After any big family meal at my Grandmother’s house we would always take an hour or two digestion break, until the desserts were broken out. In that time my Grandmother and Aunts would bustle around the kitchen, cleaning up the remains of dinner, putting the finishing dollops of whip cream on the pies, and pulling out the percolator to brew some strong decaf coffee.
All the adults would enjoy cup after cup of the coffee between bites of pumpkin pie and long stories. The perfect after dinner drink, I learned.
Some people won’t even sniff decaf coffee and laugh at the thought of consuming a cup just for the taste. As I mentioned in my last post coffee is most definitely a tool to get me out of bed in the morning, but after my one necessary cup I can be sensitive to too much more caffeine. Decaf coffee still contains around 2% of the caffeine content but it’s a pretty great option for an after dinner drink or for when you feel like enjoying a second cup without the jitters.
There are different ways to decaffeinate coffee beans, some healthier than others. Some of the most common ones are…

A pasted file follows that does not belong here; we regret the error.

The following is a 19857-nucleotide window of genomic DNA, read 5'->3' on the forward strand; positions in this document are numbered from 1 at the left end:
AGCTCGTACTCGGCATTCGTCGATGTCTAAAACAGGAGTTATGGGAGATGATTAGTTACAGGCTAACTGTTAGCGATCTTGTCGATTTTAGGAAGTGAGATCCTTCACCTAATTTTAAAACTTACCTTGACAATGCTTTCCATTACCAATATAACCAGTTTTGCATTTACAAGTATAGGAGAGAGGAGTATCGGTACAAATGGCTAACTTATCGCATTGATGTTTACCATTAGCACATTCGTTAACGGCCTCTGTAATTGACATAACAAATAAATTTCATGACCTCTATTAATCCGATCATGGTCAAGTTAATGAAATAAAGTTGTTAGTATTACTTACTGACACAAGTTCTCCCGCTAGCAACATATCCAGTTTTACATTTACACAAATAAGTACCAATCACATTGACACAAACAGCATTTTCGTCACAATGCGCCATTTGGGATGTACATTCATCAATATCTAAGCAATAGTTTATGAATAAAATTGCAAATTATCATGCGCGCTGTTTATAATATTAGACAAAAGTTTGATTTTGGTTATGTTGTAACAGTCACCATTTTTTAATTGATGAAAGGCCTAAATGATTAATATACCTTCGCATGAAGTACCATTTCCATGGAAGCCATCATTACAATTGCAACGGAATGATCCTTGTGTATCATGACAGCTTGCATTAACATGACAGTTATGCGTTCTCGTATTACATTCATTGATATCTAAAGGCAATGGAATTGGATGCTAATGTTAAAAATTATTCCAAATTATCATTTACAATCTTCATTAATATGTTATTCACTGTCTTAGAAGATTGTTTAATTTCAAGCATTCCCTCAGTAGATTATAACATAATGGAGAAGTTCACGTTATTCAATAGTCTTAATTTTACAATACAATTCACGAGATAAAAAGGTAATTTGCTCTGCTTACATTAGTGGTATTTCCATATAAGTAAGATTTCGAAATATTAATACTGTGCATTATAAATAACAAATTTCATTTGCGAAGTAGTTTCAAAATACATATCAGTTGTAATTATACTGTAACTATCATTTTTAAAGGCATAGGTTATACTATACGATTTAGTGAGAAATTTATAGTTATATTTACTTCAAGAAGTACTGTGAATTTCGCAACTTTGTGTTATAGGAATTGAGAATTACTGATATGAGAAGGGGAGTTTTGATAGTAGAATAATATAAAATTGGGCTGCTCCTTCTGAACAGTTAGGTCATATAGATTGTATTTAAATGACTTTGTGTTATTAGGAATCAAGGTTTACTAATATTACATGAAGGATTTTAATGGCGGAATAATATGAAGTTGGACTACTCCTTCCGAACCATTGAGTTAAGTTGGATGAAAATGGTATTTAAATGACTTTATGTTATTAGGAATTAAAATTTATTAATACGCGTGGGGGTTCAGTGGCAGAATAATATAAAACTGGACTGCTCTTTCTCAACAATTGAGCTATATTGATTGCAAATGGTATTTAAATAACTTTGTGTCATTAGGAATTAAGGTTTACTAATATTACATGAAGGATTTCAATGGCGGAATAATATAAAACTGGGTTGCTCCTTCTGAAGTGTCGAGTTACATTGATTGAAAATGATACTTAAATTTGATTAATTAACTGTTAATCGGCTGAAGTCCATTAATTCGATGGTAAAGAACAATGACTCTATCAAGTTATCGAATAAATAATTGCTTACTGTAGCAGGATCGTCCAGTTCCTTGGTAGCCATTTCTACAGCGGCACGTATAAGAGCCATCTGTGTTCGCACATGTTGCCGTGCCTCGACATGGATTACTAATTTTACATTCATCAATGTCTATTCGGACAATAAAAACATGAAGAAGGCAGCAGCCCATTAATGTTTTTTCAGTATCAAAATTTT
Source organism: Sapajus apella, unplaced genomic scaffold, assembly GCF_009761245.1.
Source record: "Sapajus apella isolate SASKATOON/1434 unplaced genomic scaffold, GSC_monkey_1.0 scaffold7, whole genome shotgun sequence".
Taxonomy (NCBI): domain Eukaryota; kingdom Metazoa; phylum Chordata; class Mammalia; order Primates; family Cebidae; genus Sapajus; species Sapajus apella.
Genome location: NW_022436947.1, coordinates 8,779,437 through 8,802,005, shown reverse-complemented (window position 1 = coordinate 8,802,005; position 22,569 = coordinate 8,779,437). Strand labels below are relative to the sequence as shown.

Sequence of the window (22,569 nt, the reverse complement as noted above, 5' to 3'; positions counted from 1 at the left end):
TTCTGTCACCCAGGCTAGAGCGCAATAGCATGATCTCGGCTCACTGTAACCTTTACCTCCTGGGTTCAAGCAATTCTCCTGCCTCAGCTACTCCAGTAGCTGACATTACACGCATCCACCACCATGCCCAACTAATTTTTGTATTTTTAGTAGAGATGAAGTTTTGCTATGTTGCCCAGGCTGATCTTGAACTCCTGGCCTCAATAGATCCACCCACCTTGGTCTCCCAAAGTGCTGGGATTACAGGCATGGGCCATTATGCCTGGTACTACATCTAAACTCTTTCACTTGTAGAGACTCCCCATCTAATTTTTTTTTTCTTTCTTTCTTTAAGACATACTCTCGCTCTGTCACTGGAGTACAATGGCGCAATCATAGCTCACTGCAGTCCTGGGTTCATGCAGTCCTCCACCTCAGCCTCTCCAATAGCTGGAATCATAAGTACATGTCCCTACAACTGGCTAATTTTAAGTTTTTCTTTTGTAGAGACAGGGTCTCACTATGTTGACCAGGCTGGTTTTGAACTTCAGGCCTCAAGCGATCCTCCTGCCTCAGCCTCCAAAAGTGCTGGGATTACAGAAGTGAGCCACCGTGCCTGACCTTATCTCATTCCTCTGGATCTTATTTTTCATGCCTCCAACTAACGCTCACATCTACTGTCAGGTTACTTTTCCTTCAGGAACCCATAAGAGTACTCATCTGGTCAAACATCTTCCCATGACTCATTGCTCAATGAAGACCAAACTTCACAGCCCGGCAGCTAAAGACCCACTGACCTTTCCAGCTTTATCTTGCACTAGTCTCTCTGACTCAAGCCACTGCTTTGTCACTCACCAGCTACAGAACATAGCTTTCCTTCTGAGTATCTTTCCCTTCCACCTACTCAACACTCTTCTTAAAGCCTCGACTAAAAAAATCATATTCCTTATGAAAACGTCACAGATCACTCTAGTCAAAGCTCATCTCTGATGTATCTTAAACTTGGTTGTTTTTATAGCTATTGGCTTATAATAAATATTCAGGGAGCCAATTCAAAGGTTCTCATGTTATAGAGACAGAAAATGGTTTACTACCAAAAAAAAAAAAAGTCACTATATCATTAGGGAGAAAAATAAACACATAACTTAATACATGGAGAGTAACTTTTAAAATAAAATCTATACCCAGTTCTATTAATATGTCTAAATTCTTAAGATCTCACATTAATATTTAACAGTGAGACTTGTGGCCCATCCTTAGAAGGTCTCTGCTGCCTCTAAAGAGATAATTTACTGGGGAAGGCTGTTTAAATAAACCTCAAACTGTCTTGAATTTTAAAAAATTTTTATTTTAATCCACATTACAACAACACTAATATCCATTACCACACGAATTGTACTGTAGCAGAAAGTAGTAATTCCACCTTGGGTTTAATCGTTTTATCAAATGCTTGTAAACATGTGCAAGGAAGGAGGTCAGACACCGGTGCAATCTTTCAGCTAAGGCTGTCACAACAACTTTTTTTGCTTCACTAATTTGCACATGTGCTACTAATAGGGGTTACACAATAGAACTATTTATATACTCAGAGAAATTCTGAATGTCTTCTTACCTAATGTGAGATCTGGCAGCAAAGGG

Direct Method- The green coffee beans are first steamed and then soaked in a synthetic solvent called dichloromethane. They are then steamed again after to remove most of the solvent, but inevitably some of this chemical remains on the beans. Not the healthiest way to extract the caffeine, but unfortunately the most common.
CO2 Process- The coffee beans are soaked and then immersed in pressurised chamber filled with CO2 which soaks up the caffeine. The CO2 then is evaporated and your left with decaffeinated. This method avoids harmful chemicals and is more of a natural process.
Swiss Water Method- The coffee is soaked in water that is saturated with all the desirable components of coffee that are often lost in the decaffeination process. The caffeine is extracted from the beans into the water, and is removed through a filtration process, and then the same process is repeated until the beans are nearly 99% free of caffeine. This is the most natural method of filtration and leaves the beans with mostly the same taste and aroma as caffeinated coffee.
You can ask your local coffee shops or read labels to see how the decaf coffee is produced.
Lately I’ve been enjoying this instant decaf coffee which is processed with CO2. With a little of my paleo creamer, it’s a great afternoon pick me up without keeping me up late into the night. And at night? Perfect with a